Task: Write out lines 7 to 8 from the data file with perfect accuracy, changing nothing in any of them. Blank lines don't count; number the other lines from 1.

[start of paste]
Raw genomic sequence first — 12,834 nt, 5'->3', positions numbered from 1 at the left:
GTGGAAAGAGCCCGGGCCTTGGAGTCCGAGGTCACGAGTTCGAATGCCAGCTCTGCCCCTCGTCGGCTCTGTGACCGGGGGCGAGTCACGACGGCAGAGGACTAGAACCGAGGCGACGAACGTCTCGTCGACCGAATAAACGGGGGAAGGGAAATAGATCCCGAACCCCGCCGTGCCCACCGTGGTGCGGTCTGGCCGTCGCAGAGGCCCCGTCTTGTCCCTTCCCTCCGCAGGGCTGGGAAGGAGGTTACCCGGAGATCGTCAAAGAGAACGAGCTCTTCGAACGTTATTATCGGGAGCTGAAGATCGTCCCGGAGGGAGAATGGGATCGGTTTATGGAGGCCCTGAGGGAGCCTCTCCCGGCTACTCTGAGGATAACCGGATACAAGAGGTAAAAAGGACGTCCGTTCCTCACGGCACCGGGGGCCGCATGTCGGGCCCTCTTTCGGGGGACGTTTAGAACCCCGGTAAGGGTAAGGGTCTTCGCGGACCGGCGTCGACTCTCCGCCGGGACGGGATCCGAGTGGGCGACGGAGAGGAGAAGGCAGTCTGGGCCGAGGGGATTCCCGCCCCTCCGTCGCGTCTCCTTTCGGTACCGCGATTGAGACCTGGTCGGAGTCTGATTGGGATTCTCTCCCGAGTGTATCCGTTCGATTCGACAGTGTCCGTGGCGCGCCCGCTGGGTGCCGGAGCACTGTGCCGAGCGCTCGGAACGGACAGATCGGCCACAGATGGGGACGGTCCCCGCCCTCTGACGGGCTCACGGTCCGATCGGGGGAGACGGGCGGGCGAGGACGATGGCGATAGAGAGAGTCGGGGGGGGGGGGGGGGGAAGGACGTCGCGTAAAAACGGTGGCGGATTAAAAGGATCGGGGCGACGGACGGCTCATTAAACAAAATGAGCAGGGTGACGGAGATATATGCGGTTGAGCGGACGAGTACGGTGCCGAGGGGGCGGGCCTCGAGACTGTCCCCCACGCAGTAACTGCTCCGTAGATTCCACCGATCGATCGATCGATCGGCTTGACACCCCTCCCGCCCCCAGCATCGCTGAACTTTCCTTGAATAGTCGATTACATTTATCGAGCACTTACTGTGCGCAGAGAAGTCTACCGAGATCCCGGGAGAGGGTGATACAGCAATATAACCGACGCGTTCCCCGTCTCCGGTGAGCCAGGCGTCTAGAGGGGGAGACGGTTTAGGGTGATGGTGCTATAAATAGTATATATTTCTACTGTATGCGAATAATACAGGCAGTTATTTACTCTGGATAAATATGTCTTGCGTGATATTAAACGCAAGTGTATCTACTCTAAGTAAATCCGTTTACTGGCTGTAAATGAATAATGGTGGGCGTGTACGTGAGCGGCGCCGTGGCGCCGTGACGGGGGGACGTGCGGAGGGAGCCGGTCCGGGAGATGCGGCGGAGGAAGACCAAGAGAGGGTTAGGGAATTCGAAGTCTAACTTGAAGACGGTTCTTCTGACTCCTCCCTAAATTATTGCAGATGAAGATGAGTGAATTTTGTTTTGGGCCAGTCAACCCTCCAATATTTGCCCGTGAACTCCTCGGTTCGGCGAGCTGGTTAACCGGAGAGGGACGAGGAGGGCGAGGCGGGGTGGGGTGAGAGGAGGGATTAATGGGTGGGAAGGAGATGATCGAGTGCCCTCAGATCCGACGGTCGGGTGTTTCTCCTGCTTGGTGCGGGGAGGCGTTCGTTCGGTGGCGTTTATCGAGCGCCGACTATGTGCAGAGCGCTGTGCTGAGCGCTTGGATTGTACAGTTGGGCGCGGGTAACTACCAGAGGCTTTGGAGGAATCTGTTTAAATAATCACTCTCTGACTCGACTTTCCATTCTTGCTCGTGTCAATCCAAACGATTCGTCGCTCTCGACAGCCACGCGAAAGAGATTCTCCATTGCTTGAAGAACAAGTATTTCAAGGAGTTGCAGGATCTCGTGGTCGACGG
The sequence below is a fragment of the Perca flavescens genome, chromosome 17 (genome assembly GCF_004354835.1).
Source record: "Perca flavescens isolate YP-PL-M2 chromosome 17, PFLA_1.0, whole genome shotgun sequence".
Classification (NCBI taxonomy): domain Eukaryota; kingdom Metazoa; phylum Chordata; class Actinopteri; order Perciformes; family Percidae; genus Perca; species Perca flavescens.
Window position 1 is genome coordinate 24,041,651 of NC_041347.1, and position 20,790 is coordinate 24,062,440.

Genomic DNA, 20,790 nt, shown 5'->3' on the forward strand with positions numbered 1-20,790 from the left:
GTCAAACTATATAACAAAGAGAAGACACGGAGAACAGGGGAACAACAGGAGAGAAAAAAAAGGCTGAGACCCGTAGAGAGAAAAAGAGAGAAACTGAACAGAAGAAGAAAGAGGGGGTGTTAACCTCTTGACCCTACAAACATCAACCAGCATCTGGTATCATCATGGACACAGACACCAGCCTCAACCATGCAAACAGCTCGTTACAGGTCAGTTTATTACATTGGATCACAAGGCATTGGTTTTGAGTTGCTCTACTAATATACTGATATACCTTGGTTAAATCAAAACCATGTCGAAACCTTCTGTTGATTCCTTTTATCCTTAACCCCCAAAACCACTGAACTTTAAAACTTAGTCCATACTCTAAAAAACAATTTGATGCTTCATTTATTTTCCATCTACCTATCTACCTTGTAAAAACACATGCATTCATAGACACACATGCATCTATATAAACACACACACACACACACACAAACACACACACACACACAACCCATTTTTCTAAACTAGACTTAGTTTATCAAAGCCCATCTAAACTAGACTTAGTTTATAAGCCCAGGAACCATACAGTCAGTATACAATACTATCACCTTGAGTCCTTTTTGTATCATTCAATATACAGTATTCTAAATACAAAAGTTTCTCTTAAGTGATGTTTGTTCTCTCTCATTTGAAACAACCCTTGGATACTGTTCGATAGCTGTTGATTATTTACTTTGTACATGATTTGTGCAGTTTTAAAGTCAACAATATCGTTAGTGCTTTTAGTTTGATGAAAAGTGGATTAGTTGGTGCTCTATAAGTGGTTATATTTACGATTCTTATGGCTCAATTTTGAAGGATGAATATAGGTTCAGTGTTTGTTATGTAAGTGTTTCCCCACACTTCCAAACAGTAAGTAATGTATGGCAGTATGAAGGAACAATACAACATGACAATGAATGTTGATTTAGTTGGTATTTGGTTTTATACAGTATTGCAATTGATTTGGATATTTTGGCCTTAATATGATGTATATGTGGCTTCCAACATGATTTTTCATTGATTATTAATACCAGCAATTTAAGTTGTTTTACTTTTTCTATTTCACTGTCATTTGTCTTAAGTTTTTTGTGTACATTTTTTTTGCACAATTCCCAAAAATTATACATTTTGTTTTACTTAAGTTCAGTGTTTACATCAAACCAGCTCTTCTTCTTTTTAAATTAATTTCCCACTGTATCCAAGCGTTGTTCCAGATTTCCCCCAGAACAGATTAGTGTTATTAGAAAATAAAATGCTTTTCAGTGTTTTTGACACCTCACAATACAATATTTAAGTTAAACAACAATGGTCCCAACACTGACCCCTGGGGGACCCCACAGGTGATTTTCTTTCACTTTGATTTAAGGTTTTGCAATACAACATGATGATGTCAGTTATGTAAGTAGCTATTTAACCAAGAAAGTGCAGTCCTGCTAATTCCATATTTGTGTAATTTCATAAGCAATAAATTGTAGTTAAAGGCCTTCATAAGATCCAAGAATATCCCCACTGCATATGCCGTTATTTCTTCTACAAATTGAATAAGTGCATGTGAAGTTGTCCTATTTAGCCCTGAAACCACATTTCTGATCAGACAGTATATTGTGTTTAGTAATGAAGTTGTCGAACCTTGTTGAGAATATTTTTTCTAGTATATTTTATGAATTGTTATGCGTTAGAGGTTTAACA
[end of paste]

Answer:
Genomic DNA, 20,790 nt, shown 5'->3' on the forward strand with positions numbered 1-20,790 from the left:
GTCAAACTATATAACAAAGAGAAGACACGGAGAACAGGGGAACAACAGGAGAGAAAAAAAAGGCTGAGACCCGTAGAGAGAAAAAGAGAGAAACTGAACAGAAGAAGAAAGAGGGGGTGTTAACCTCTTGACCCTACAAACATCAACCAGCATCTGGTATCATCATGGACACAGACACCAGCCTCAACCATGCAAACAGCTCGTTACAGGTCAGTTTATTACATTGGATCACAAGGCATTGGTTTTGAGTTGCTCTACTAATATACTGATATACCTTGGTTAAATCAAAACCATGTCGAAACCTTCTGTTGATTCCTTTTATCCTTAACCCCCAAAACCACTGAACTTTAAAACTTAGTCCATACTCTAAAAAACAATTTGATGCTTCATTTATTTTCCATCTACCTATCTACCTTGTAAAAACACATGCATTCATAGACACACATGCATCTATATAAACACACACACACACACACACAAACACACACACACACACAACCCATTTTTCTAAACTAGACTTAGTTTATCAAAGCCCATCTAAACTAGACTTAGTTTATAAGCCCAGGAACCATACAGTCAGTATACAATACTATCACCTTGAGTCCTTTTTGTATCATTCAATATACAGTATTCTAAATACAAAAGTTTCTCTTAAGTGATGTTTGTTCTCTCTCATTTGAAACAACCCTTGGATACTGTTCGATAGCTGTTGATTATTTACTTTGTACATGATTTGTGCAGTTTTAAAGTCAACAATATCGTTAGTGCTTTTAGTTTGATGAAAAGTGGATTAGTTGGTGCTCTATAAGTGGTTATATTTACGATTCTTATGGCTCAATTTTGAAGGATGAATATAGGTTCAGTGTTTGTTATGTAAGTGTTTCCCCACACTTCCAAACAGTAAGTAATGTATGGCAGTATGAAGGAACAATACAACATGACAATGAATGTTGATTTAGTTGGTATTTGGTTTTATACAGTATTGCAATTGATTTGGATATTTTGGCCTTAATATGATGTATATGTGGCTTCCAACATGATTTTTCATTGATTATTAATACCAGCAATTTAAGTTGTTTTACTTTTTCTATTTCACTGTCATTTGTCTTAAGTTTTTTGTGTACATTTTTTTTGCACAATTCCCAAAAATTATACATTTTGTTTTACTTAAGTTCAGTGTTTACATCAAACCAGCTCTTCTTCTTTTTAAATTAATTTCCCACTGTATCCAAGCGTTGTTCCAGATTTCCCCCAGAACAGATTAGTGTTATTAGAAAATAAAATGCTTTTCAGTGTTTTTGACACCTCACAATACAATATTTAAGTTAAACAACAATGGTCCCAACACTGACCCCTGGGGGACCCCACAGGTGATTTTCTTTCACTTTGATTTAAGGTTTTGCAATACAACATGATGATGTCAGTTATGTAAGTAGCTATTTAACCAAGAAAGTGCAGTCCTGCTAATTCCATATTTGTGTAATTTCATAAGCAATAAATTGTAGTTAAAGGCCTTCATAAGATCCAAGAATATCCCCACTGCATATGCCGTTATTTCTTCTACAAATTGAATAAGTGCATGTGAAGTTGTCCTATTTAGCCCTGAAACCACATTTCTGATCAGACAGTATATTGTGTTTAGTAATGAAGTTGTCGAACCTTGTTGAGAATATTTTTTCTAGTATATTTTATGAATTGTTATGCGTTAGAGGTTTAACA